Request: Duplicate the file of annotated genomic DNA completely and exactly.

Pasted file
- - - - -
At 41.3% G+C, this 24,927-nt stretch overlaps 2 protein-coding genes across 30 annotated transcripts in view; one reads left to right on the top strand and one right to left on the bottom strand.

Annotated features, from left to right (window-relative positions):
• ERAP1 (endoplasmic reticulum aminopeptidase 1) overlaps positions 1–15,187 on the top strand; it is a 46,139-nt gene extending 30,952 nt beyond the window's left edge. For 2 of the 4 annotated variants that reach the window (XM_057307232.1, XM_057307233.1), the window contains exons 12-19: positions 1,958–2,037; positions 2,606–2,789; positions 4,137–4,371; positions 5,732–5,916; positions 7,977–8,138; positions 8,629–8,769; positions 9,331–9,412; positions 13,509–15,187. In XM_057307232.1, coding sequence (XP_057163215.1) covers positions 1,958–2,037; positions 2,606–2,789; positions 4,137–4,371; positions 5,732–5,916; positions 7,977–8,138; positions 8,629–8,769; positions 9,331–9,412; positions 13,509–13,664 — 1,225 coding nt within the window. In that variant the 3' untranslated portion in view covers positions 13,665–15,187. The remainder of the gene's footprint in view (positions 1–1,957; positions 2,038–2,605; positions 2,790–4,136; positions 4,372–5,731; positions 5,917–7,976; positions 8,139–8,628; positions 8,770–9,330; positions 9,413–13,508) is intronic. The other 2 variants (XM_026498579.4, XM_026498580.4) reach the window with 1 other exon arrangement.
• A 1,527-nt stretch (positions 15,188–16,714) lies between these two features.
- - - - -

At 41.3% G+C, this 24,927-nt stretch overlaps 2 protein-coding genes across 30 annotated transcripts in view; one reads left to right on the top strand and one right to left on the bottom strand.

Annotated features, from left to right (window-relative positions):
• ERAP1 (endoplasmic reticulum aminopeptidase 1) overlaps positions 1–15,187 on the top strand; it is a 46,139-nt gene extending 30,952 nt beyond the window's left edge. For 2 of the 4 annotated variants that reach the window (XM_057307232.1, XM_057307233.1), the window contains exons 12-19: positions 1,958–2,037; positions 2,606–2,789; positions 4,137–4,371; positions 5,732–5,916; positions 7,977–8,138; positions 8,629–8,769; positions 9,331–9,412; positions 13,509–15,187. In XM_057307232.1, coding sequence (XP_057163215.1) covers positions 1,958–2,037; positions 2,606–2,789; positions 4,137–4,371; positions 5,732–5,916; positions 7,977–8,138; positions 8,629–8,769; positions 9,331–9,412; positions 13,509–13,664 — 1,225 coding nt within the window. In that variant the 3' untranslated portion in view covers positions 13,665–15,187. The remainder of the gene's footprint in view (positions 1–1,957; positions 2,038–2,605; positions 2,790–4,136; positions 4,372–5,731; positions 5,917–7,976; positions 8,139–8,628; positions 8,770–9,330; positions 9,413–13,508) is intronic. The other 2 variants (XM_026498579.4, XM_026498580.4) reach the window with 1 other exon arrangement.
• A 1,527-nt stretch (positions 15,188–16,714) lies between these two features.